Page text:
6. Amplitude level control circuit according to
7. Amplitude level control circuit according to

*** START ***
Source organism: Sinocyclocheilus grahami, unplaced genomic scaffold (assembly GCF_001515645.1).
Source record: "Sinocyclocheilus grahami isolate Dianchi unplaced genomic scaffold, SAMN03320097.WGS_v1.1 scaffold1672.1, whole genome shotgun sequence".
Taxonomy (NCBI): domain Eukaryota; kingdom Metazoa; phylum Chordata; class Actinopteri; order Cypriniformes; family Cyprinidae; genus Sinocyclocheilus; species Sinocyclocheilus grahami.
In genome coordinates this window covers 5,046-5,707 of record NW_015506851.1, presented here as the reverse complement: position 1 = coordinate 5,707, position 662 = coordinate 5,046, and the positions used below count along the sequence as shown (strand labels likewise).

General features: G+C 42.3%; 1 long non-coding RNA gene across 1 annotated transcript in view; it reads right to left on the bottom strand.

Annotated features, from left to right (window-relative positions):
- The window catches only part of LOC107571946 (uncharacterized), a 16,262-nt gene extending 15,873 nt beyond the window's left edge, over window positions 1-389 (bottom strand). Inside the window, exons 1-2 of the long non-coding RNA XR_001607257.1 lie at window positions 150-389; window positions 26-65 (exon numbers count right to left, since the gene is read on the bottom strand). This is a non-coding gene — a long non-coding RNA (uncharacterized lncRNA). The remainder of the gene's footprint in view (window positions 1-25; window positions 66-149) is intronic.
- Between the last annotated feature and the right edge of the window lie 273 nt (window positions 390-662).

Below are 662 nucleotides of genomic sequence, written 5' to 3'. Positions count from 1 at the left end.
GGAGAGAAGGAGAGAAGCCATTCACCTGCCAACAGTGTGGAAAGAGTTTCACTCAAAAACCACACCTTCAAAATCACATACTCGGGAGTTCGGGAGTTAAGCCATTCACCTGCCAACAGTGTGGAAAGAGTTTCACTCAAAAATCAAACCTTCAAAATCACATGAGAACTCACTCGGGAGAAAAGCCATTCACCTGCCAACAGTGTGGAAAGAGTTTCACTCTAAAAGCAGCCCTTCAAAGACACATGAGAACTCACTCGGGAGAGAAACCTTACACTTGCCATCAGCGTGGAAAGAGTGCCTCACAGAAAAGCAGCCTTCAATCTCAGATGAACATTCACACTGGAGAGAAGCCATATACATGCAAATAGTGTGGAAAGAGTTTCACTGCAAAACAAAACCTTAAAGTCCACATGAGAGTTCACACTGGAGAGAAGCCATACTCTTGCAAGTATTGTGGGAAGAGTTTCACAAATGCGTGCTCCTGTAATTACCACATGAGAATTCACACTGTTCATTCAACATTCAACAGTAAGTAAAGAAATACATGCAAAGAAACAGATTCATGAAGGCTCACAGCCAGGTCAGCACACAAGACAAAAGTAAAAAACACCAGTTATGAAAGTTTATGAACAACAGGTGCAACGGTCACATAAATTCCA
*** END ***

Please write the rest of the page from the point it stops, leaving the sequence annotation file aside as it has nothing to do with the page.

8. Oscillation circuit comprising an amplitude level control circuit according to